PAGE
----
• There is no substitute for human blood.
  • You cannot get AIDS or any other infectious disease by donating blood.
  • About 1 in 7 people entering a hospital need blood.
  • Females receive 53 percent of blood transfusions; males receive 47 percent.

Picture your child, grandchild, spouse, best friend or other loved one in a hospital in dire need of blood...but the resources weren't there.

The LifeServe Blood Mobile will be at Bass Pro Shops Altoona on Saturday, January 18, 2014, from 9 - noon. This is YOUR chance to help save a life...your own or someone else's. The LifeServe Blood Center in Des Moines has a critical and urgent need for blood:

  • Critical Needs:
  • Less Than 2 Day Supply
  • O Positive
  • O Negative
  • A Negative
  • AB Negative

 

 

 

 

 

 

 

  • Urgent Needs:
  • 2-3 Day Supply
  • A Positive
  • B Positive
  • B Negative

 

 

 

 

 

 

  • General Needs:
  • 4-5 Day Supply
  • AB Positive

 

Don't know your blood type? That doesn't matter. Every two seconds, someone, somewhere needs blood.

The rarest type is the one not on the shelf when a patient needs it.

Please join us and help the cause.

 

 

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Product Spotlight -UCO® Arka USB Charger/Lantern/Flashlight

UCO® Arka USB Charger/Lantern/Flashlight

This is an emergency preparedness dream! A mighty like flashlight, lantern and charger all in one! The Arka is one of the highlights of our Camping Departments cool products of 2013, and here's why:

  • Collapsible, so very compact and easy to transport - great for backpackers, travelers, and emergency access like power outages.
  • While you're using it as a light you can also be charging your phone, camera, or GPS! Rechargeable battery/ recharging station, plus comes with wall charger and USB cord.
  • Five lighting modes - Including three red LED for night vision, strobe and SOS.

Check out this video demo of the Arka!

 

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Outdoor Cooking Primer - Slow Cooker Pot Roast Soup

Photo from Beef It's What's For DinnerNot everyone likes venison, which I constantly need to remember. However, it also important to remember that any recipe with beef, can be made with venison, although you may have to adjust cooking times.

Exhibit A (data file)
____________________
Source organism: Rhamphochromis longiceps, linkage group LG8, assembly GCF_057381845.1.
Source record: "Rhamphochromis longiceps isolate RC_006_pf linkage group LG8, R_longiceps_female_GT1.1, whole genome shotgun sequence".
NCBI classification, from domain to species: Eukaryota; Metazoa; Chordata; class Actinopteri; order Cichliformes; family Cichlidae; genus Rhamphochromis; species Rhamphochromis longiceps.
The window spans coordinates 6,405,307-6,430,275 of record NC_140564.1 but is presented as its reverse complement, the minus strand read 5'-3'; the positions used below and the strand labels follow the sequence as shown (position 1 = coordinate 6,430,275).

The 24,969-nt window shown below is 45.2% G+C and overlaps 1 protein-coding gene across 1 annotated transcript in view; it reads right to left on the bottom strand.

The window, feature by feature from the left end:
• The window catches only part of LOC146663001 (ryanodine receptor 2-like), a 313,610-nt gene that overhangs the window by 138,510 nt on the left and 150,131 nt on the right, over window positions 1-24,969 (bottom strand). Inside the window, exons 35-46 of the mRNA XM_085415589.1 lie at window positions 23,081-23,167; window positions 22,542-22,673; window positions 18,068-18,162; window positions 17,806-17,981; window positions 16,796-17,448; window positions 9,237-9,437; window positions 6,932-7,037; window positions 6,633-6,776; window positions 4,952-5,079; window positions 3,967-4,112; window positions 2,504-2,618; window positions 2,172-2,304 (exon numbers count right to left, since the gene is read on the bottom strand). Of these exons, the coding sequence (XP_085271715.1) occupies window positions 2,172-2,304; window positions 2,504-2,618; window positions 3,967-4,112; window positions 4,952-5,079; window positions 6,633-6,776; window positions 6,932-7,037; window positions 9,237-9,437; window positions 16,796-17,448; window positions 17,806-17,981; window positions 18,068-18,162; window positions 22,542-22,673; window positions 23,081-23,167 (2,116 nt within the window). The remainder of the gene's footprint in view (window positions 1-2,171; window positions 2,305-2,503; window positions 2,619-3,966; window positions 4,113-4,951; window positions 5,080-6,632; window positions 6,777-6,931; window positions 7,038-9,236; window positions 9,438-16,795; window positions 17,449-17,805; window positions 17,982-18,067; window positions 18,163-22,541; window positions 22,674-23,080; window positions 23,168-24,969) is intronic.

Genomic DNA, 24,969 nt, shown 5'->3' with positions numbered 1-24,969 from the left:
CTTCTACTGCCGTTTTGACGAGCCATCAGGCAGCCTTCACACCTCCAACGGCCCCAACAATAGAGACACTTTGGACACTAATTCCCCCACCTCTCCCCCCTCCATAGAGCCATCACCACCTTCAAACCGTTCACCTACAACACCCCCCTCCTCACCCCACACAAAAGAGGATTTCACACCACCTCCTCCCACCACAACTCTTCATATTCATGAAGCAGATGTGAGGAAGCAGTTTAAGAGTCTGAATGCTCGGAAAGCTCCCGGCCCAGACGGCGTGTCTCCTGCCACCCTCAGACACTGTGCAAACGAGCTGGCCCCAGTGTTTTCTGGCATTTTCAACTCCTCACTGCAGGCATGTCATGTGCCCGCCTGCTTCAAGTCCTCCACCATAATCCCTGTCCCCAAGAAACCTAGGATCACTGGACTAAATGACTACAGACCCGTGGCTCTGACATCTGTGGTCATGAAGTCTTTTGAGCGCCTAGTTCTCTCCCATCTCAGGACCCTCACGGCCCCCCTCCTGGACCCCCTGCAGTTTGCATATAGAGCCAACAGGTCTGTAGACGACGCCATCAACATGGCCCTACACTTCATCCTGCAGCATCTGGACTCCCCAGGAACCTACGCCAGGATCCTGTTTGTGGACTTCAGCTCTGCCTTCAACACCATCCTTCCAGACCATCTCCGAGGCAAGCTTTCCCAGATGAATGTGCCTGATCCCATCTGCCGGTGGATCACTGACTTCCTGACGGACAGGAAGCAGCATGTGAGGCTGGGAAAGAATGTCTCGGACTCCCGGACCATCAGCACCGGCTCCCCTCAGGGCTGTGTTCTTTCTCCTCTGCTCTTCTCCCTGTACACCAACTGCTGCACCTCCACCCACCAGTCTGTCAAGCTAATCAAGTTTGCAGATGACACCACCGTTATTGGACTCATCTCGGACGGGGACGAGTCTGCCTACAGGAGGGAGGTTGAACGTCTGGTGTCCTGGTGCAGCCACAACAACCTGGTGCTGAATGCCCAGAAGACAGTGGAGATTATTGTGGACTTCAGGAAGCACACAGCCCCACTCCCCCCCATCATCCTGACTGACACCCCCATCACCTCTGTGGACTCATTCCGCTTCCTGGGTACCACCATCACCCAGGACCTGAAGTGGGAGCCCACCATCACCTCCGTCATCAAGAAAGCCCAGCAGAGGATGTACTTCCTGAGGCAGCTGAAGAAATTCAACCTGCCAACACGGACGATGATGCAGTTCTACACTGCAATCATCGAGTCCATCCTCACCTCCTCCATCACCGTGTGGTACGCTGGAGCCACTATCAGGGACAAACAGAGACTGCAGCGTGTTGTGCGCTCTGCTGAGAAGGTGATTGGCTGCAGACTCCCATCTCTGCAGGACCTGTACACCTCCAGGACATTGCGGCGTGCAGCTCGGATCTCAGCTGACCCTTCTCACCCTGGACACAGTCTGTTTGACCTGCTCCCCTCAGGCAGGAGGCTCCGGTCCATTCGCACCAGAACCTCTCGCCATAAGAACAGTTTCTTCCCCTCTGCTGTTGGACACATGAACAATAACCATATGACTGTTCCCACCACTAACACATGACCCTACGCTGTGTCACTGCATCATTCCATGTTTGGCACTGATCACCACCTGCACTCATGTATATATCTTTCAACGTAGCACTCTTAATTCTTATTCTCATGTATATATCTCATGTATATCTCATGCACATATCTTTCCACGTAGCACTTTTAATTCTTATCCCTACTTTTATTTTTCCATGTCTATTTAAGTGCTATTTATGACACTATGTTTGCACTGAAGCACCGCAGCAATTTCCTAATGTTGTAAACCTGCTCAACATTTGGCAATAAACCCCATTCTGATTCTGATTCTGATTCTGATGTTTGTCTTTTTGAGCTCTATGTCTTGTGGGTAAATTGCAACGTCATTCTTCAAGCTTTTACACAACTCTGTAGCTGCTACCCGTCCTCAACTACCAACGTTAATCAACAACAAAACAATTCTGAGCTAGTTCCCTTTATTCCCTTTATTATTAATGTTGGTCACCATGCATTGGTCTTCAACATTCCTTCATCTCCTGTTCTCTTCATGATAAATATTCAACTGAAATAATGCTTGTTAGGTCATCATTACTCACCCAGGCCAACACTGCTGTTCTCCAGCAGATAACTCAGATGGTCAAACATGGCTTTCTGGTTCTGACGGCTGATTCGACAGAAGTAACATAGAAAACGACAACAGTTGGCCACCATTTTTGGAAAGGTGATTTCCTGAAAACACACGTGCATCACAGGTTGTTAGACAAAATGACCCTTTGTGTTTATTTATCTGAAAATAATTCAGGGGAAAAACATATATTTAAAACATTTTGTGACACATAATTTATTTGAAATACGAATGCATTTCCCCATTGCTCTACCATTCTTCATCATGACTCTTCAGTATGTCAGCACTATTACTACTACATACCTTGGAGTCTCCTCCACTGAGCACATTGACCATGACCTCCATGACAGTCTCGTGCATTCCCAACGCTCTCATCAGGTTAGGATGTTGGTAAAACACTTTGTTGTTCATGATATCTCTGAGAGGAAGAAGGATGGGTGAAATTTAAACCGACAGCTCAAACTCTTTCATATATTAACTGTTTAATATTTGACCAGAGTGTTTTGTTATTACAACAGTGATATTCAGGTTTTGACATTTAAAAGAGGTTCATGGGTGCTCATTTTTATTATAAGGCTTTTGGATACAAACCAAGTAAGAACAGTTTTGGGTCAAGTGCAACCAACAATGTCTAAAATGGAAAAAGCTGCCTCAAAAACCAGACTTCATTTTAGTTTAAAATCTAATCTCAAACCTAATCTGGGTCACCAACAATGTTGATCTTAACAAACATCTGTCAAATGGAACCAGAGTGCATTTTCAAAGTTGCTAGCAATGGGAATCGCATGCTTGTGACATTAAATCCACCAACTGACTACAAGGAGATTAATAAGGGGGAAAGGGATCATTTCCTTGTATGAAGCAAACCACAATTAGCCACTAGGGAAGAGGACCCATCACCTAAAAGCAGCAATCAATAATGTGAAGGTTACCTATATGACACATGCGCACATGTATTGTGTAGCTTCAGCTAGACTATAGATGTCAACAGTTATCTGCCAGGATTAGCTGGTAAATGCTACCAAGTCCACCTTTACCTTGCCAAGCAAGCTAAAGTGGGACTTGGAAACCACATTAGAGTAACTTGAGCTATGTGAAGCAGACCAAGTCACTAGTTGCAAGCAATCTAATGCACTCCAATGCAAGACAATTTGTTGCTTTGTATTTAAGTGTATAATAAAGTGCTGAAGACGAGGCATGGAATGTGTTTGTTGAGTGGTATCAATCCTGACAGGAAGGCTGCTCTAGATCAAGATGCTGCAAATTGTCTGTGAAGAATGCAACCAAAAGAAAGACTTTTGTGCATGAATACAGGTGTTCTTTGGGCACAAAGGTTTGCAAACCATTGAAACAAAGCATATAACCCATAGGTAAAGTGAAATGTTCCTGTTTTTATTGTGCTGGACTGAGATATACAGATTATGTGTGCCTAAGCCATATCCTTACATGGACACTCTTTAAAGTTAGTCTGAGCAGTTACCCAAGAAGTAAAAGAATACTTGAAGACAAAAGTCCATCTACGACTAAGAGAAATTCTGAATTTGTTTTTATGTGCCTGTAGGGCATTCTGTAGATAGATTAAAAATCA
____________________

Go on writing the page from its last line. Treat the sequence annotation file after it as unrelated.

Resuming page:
So, I'm borrowing this recipe from the Beef It's What's for Dinner web site via the Iowa Farmer Today magazine. Personally, I'd use a venison roast instead and would cut it into more than 12 pieces. It is a really interesting compilation of food...I think I just talked myself into trying it...but with venison.

Slow Cooker Pot Roast Soup

1- 2 ½ pound beef boneless shoulder roast
2 C chopped onion
1 14.5 oz can diced tomatoes with green peppers and onions, undrained
1 C frozen hash browns, cubed
1 C beef broth
1 T minced garlic
1 tsp dried thyme
1/2 tsp salt
1/4 tsp pepper
2 C broccoli slaw
1/2 C frozen peas

Cut roast into 12 equal pieces. Place in 4.5 to 5.5 quart slow cooker.

Add onions, tomatoes, potatoes, broth, garlic, thyme, salt and pepper. (Instead of store-bought, why not use those tomatoes and peppers you canned or froze from the garden last year!)

Cover and cook on high 5-6 hours, or on low 8-9 hours., or until roast is fork-tender. Note: no stirring is necessary during cooking.

Stir in broccoli slaw. Continue cooking, covered 30 minutes or until broccoli slaw is crisp-tender.

Turn off slow cooker.

Stir in peas.

Let stand, covered, 5 minutes.

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Top Unique Products of 2013 - Ladies' Apparel

A new year typically means taking time to reflect on the previous year. With that thought in mind, I asked the various departments what their top "unique" products were in 2013...unique in technology, usage, and features.

Ladies' ApparelColumbia Tech gloves

  • Touch Tip gloves - With smartphones and other electronics these days, touch tip gloves are one of theTouch Tip gloves best accessories to have. How many times have you gone to use your smartphone but had to take your gloves off first? With a touch tip thumb and index on both hands, these gloves allow you to use any touch screen device without removing your gloves. The technology is also available in men's and hunting apparel.